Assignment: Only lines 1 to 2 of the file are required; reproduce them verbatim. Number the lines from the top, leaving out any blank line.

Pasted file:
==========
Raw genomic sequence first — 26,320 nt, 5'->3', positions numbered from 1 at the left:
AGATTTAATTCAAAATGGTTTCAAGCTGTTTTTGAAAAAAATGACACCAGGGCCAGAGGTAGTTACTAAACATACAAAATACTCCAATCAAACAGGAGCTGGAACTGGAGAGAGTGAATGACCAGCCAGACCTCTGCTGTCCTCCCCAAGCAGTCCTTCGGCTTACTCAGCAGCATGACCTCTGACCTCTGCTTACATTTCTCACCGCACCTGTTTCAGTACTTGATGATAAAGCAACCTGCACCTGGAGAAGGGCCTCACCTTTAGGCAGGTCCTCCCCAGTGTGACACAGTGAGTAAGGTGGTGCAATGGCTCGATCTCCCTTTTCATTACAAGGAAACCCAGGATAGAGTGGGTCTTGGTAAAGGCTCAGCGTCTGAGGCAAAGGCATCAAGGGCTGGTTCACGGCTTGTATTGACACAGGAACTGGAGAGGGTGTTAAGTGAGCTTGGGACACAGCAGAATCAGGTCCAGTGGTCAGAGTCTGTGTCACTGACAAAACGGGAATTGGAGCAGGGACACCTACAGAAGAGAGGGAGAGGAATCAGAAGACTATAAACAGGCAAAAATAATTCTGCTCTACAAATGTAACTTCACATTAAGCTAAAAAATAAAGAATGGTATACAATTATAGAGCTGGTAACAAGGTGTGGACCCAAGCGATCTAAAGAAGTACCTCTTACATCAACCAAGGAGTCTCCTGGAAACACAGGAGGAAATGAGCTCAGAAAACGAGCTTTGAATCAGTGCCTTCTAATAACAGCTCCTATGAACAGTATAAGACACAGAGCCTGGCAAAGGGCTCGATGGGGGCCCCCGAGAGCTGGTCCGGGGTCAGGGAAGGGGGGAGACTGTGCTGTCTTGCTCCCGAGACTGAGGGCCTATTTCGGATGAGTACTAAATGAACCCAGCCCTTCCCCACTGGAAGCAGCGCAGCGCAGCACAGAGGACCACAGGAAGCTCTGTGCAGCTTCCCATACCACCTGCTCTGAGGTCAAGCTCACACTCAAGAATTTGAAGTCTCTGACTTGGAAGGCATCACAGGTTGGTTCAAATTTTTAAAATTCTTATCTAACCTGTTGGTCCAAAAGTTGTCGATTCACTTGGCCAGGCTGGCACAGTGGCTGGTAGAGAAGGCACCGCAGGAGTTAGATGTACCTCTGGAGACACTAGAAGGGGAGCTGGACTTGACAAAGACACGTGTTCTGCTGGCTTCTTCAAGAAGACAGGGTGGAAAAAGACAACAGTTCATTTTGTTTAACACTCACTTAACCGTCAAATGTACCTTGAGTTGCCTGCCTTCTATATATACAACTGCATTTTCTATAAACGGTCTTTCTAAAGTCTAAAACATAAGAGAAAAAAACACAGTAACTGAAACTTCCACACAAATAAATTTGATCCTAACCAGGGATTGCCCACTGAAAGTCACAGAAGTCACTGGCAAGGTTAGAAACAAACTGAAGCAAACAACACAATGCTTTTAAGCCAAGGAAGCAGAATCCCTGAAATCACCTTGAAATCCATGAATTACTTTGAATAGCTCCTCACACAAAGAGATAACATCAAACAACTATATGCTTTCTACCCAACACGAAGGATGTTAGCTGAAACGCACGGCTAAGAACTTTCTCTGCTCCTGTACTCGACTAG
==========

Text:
Raw genomic sequence first — 26,320 nt, 5'->3', positions numbered from 1 at the left:
AGATTTAATTCAAAATGGTTTCAAGCTGTTTTTGAAAAAAATGACACCAGGGCCAGAGGTAGTTACTAAACATACAAAATACTCCAATCAAACAGGAGCTGGAACTGGAGAGAGTGAATGACCAGCCAGACCTCTGCTGTCCTCCCCAAGCAGTCCTTCGGCTTACTCAGCAGCATGACCTCTGACCTCTGCTTACATTTCTCACCGCACCTGTTTCAGTACTTGATGATAAAGCAACCTGCACCTGGAGAAGGGCCTCACCTTTAGGCAGGTCCTCCCCAGTGTGACACAGTGAGTAAGGTGGTGCAATGGCTCGATCTCCCTTTTCATTACAAGGAAACCCAGGATAGAGTGGGTCTTGGTAAAGGCTCAGCGTCTGAGGCAAAGGCATCAAGGGCTGGTTCACGGCTTGTATTGACACAGGAACTGGAGAGGGTGTTAAGTGAGCTTGGGACACAGCAGAATCAGGTCCAGTGGTCAGAGTCTGTGTCACTGACAAAACGGGAATTGGAGCAGGGACACCTACAGAAGAGAGGGAGAGGAATCAGAAGACTATAAACAGGCAAAAATAATTCTGCTCTACAAATGTAACTTCACATTAAGCTAAAAAATAAAGAATGGTATACAATTATAGAGCTGGTAACAAGGTGTGGACCCAAGCGATCTAAAGAAGTACCTCTTACATCAACCAAGGAGTCTCCTGGAAACACAGGAGGAAATGAGCTCAGAAAACGAGCTTTGAATCAGTGCCTTCTAATAACAGCTCCTATGAACAGTATAAGACACAGAGCCTGGCAAAGGGCTCGATGGGGGCCCCCGAGAGCTGGTCCGGGGTCAGGGAAGGGGGGAGACTGTGCTGTCTTGCTCCCGAGACTGAGGGCCTATTTCGGATGAGTACTAAATGAACCCAGCCCTTCCCCACTGGAAGCAGCGCAGCGCAGCACAGAGGACCACAGGAAGCTCTGTGCAGCTTCCCATACCACCTGCTCTGAGGTCAAGCTCACACTCAAGAATTTGAAGTCTCTGACTTGGAAGGCATCACAGGTTGGTTCAAATTTTTAAAATTCTTATCTAACCTGTTGGTCCAAAAGTTGTCGATTCACTTGGCCAGGCTGGCACAGTGGCTGGTAGAGAAGGCACCGCAGGAGTTAGATGTACCTCTGGAGACACTAGAAGGGGAGCTGGACTTGACAAAGACACGTGTTCTGCTGGCTTCTTCAAGAAGACAGGGTGGAAAAAGACAACAGTTCATTTTGTTTAACACTCACTTAACCGTCAAATGTACCTTGAGTTGCCTGCCTTCTATATATACAACTGCATTTTCTATAAACGGTCTTTCTAAAGTCTAAAACATAAGAGAAAAAAACACAGTAACTGAAACTTCCACACAAATAAATTTGATCCTAACCAGGGATTGCCCACTGAAAGTCACAGAAGTCACTGGCAAGGTTAGAAACAAACTGAAGCAAACAACACAATGCTTTTAAGCCAAGGAAGCAGAATCCCTGAAATCACCTTGAAATCCATGAATTACTTTGAATAGCTCCTCACACAAAGAGATAACATCAAACAACTATATGCTTTCTACCCAACACGAAGGATGTTAGCTGAAACGCACGGCTAAGAACTTTCTCTGCTCCTGTACTCGACTAG